Name of Activity Squishy Circuits
Author STOMP
Keywords squishy, circuit, electricity, LED, playdough, non-lego
Subject Non-LEGO
Grade Level 4
Time 2 Hours Total
Brief Description Squishy circuits allows for students to make a simplified circuit using Playdough as wires.
Lesson Objectives: Students will be introduced to the concept of circuits and attempt to make their own circuit using a power source, conductive wires, and lightbulbs.
Materials Needed: -Playdough
-9V Batteries
-LED Lightbulbs
Preparation and Set Up: -Pack supplies. Ensure that there are extras of everything, in case a battery has died or some of the LEDs are not functioning properly.
-Arrange students in pairs.
-Distribute materials.
Necessary Background Students should be introduced to the concept of circuits as well as the necessary components to each circuit. What are some common circuits that we use every day? It may be helpful also to explain to them the properties of Playdough that would make it useful in a circuit.
  1. Arrange students in pairs.
  2. Distribute materials.
  3. Allow students to spend some time trying to get the LEDs to light up themselves, offering guidance only when deemed necessary.
  4. If students are still stumped, it may be time to give hints to them as to why their circuit is not working. The most common issue is that the Playdough wires will be touching. Some groups may not even make two separate wires.
  5. Ensure students understand why their circuit is or is not working by the end of the activity (1-2 weeks, as you see fit).
Online Reference(s)
Umbrella Unit/Curriculum (if applicable) Electricity & Magnetism
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3 Responses to Squishy Circuits

  1. Leticia and I did this activity in Ms. Dipersio’s 4th grade classroom at Columbus school. We changed the above powerpoint a little and presented it to the class:
    During the powerpoint, we stopped to have students act out electrons in a circuit. Two students were part of a battery (positive and negative) , one student was the light bulb that when lit up, their eyes were open, and two students were electrons that walked around the circuit when the battery was holding hands with the light bulb. We called a new group up, with the same roles as before, to act our resistance. When the electrons were running around the circuit, Leticia and I stood really close to the “wires” so that the electrons could only get through very slowly. I think this was really effective in getting the students to visualize what was happening in a circuit. We tried to emphasize the meaning of short circuits so that the students would avoid them so they wouldn’t run the batteries out. We acted this out by taking the light bulb out of the activity and having the electrons run really fast around the battery circuit.

    Once we gave out the materials, a lot of groups stuck the ball of play doh on the two clips connected to the battery then stuck the light into the doh. The light would sometimes light up like this, but it was mainly making a short circuit which made the battery really hot and kind of dangerous to touch. Almost all the groups needed guidance to avoid this strategy, but once they got the hint that they should make two separate wires, they had a lot of fun with it. Some thought their light bulbs were out, but it turns out that the two ends of the light bulb are sensitive to whether it’s arranged positive to negative or negative to positive, so try to have the students turn it around. Overall, we thought this activity went really well and the students were really excited about it. It was definitely worth it to spend a lot of time explaining electrons and circuits (about half the class) so they got some important knowledge out of the activity and could explain what was going on in their circuit.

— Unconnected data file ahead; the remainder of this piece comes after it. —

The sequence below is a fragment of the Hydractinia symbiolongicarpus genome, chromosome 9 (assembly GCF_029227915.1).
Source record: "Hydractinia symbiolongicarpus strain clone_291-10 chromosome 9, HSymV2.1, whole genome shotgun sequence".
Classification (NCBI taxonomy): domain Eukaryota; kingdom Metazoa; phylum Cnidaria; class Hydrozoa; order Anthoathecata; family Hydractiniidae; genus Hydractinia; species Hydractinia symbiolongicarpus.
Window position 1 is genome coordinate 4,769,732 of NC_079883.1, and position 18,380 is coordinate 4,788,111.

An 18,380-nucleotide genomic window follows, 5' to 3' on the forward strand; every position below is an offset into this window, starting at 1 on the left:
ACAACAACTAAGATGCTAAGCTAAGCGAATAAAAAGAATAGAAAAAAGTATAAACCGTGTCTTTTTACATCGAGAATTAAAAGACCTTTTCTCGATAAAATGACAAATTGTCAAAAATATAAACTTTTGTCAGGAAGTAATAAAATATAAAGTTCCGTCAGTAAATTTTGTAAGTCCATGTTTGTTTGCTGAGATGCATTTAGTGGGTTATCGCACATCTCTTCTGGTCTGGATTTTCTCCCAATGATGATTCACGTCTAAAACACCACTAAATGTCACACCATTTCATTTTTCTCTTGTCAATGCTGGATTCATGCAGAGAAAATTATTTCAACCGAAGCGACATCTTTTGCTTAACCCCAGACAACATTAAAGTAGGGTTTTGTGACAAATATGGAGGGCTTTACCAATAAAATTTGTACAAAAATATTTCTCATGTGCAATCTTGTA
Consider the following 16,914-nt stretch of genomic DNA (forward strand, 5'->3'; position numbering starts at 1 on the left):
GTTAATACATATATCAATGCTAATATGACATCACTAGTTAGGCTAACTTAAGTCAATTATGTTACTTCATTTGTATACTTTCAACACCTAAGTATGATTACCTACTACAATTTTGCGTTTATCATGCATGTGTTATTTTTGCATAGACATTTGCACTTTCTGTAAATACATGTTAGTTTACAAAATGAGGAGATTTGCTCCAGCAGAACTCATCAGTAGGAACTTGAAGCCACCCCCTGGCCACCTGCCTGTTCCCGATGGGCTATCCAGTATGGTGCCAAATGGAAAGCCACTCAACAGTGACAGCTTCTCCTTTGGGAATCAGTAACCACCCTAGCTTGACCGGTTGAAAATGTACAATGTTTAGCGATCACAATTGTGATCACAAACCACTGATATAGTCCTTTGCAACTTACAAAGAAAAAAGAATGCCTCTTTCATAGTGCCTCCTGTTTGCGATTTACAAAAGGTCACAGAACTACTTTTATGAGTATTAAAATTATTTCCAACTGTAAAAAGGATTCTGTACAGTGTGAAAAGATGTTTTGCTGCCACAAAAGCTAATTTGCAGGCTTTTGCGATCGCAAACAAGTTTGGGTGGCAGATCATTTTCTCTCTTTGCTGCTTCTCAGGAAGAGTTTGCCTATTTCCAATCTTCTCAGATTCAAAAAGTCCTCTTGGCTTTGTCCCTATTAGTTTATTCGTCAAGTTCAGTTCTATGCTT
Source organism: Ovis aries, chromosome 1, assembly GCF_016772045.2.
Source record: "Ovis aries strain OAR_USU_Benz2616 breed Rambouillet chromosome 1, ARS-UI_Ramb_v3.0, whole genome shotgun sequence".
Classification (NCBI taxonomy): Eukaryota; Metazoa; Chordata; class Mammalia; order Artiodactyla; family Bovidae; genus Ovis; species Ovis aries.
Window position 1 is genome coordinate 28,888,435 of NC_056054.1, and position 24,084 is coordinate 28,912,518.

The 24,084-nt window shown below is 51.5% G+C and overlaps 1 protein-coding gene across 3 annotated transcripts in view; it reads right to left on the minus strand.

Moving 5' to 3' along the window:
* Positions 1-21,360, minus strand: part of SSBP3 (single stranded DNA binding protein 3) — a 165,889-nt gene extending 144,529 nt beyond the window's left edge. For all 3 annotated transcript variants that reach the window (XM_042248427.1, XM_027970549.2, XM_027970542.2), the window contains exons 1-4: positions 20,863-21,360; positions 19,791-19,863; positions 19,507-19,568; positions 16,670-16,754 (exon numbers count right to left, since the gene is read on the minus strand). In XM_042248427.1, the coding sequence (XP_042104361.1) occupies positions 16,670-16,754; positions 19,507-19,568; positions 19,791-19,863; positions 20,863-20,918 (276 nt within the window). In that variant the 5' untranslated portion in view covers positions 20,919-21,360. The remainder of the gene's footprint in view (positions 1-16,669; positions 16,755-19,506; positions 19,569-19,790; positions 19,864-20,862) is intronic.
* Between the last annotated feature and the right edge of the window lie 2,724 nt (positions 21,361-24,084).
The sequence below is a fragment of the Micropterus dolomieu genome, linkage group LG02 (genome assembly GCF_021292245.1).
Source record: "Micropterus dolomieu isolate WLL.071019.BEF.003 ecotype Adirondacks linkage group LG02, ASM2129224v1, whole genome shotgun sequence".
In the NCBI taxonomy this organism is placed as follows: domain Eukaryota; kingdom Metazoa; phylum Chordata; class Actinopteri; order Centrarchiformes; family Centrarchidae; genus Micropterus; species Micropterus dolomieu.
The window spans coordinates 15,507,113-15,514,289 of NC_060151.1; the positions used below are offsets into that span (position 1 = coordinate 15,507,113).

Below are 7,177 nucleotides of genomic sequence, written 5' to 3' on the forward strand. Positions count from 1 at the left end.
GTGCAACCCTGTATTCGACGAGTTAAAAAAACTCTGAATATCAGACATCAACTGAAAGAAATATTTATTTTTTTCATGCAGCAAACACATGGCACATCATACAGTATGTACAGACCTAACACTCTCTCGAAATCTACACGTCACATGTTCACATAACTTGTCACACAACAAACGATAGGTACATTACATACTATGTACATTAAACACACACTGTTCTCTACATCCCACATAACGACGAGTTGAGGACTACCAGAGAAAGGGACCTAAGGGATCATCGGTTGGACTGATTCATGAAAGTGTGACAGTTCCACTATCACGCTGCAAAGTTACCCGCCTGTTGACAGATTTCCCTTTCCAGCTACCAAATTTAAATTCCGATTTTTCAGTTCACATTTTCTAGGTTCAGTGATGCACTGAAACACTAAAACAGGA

2. Keren and I did this activity with our fifth graders at Argenziano. They struggled with getting two “wires” out of Playdoh that didn’t touch. We had to explain what makes a circuit complete and how energy travels through it. We also explained positive and negative ends, as sometimes the light bulb didn’t work if it was oriented in the wrong direction.
    Students got creative with what circuits looked like, building out of Playdoh and using multiple lights. This was a nice introduction to circuits for us before we jumped into snap circuits.

  3. Mariana and I did this activity with our fourth graders at the Healey School. The play dough was a bit confusing after our previous lesson which focused on resistors. We tried explaining that the play dough should be treated as wire except this confused some students in that they believed that the circuit would need resistors along with the play dough. We had to explain after this that all materials had resistance and that the play dough had enough so that the circuit would not be a short circuit.

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